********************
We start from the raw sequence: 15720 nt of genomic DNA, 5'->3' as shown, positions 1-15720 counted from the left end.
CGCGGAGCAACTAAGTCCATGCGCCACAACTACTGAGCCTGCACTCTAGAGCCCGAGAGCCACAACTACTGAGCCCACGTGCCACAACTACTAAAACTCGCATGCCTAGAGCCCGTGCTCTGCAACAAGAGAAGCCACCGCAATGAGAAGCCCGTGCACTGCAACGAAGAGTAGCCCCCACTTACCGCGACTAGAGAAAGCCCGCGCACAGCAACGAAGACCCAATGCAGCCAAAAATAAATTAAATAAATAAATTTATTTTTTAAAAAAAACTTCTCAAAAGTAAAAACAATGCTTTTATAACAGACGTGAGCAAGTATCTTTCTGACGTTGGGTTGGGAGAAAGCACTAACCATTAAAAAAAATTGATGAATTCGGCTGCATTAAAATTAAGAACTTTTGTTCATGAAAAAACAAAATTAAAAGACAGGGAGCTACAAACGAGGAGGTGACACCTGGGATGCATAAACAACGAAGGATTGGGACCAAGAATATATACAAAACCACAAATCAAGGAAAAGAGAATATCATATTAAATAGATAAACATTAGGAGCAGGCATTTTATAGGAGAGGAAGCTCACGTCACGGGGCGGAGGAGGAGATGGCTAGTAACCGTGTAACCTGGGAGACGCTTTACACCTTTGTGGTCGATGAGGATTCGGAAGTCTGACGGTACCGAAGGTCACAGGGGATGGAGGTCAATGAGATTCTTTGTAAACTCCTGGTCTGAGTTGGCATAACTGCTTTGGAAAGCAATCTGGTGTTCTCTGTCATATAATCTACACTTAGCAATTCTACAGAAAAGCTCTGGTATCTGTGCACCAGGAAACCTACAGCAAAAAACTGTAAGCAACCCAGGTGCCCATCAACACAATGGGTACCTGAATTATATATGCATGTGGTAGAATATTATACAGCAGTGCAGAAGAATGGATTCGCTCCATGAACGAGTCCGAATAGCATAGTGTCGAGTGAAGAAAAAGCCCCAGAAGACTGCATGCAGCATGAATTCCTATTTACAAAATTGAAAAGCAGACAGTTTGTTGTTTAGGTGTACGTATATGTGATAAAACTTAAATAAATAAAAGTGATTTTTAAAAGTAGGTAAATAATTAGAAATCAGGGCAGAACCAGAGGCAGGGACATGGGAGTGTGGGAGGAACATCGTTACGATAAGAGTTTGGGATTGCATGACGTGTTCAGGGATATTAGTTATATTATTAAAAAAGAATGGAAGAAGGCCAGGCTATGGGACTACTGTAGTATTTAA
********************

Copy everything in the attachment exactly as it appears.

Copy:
We start from the raw sequence: 15720 nt of genomic DNA, 5'->3' as shown, positions 1-15720 counted from the left end.
CGCGGAGCAACTAAGTCCATGCGCCACAACTACTGAGCCTGCACTCTAGAGCCCGAGAGCCACAACTACTGAGCCCACGTGCCACAACTACTAAAACTCGCATGCCTAGAGCCCGTGCTCTGCAACAAGAGAAGCCACCGCAATGAGAAGCCCGTGCACTGCAACGAAGAGTAGCCCCCACTTACCGCGACTAGAGAAAGCCCGCGCACAGCAACGAAGACCCAATGCAGCCAAAAATAAATTAAATAAATAAATTTATTTTTTAAAAAAAACTTCTCAAAAGTAAAAACAATGCTTTTATAACAGACGTGAGCAAGTATCTTTCTGACGTTGGGTTGGGAGAAAGCACTAACCATTAAAAAAAATTGATGAATTCGGCTGCATTAAAATTAAGAACTTTTGTTCATGAAAAAACAAAATTAAAAGACAGGGAGCTACAAACGAGGAGGTGACACCTGGGATGCATAAACAACGAAGGATTGGGACCAAGAATATATACAAAACCACAAATCAAGGAAAAGAGAATATCATATTAAATAGATAAACATTAGGAGCAGGCATTTTATAGGAGAGGAAGCTCACGTCACGGGGCGGAGGAGGAGATGGCTAGTAACCGTGTAACCTGGGAGACGCTTTACACCTTTGTGGTCGATGAGGATTCGGAAGTCTGACGGTACCGAAGGTCACAGGGGATGGAGGTCAATGAGATTCTTTGTAAACTCCTGGTCTGAGTTGGCATAACTGCTTTGGAAAGCAATCTGGTGTTCTCTGTCATATAATCTACACTTAGCAATTCTACAGAAAAGCTCTGGTATCTGTGCACCAGGAAACCTACAGCAAAAAACTGTAAGCAACCCAGGTGCCCATCAACACAATGGGTACCTGAATTATATATGCATGTGGTAGAATATTATACAGCAGTGCAGAAGAATGGATTCGCTCCATGAACGAGTCCGAATAGCATAGTGTCGAGTGAAGAAAAAGCCCCAGAAGACTGCATGCAGCATGAATTCCTATTTACAAAATTGAAAAGCAGACAGTTTGTTGTTTAGGTGTACGTATATGTGATAAAACTTAAATAAATAAAAGTGATTTTTAAAAGTAGGTAAATAATTAGAAATCAGGGCAGAACCAGAGGCAGGGACATGGGAGTGTGGGAGGAACATCGTTACGATAAGAGTTTGGGATTGCATGACGTGTTCAGGGATATTAGTTATATTATTAAAAAAGAATGGAAGAAGGCCAGGCTATGGGACTACTGTAGTATTTAA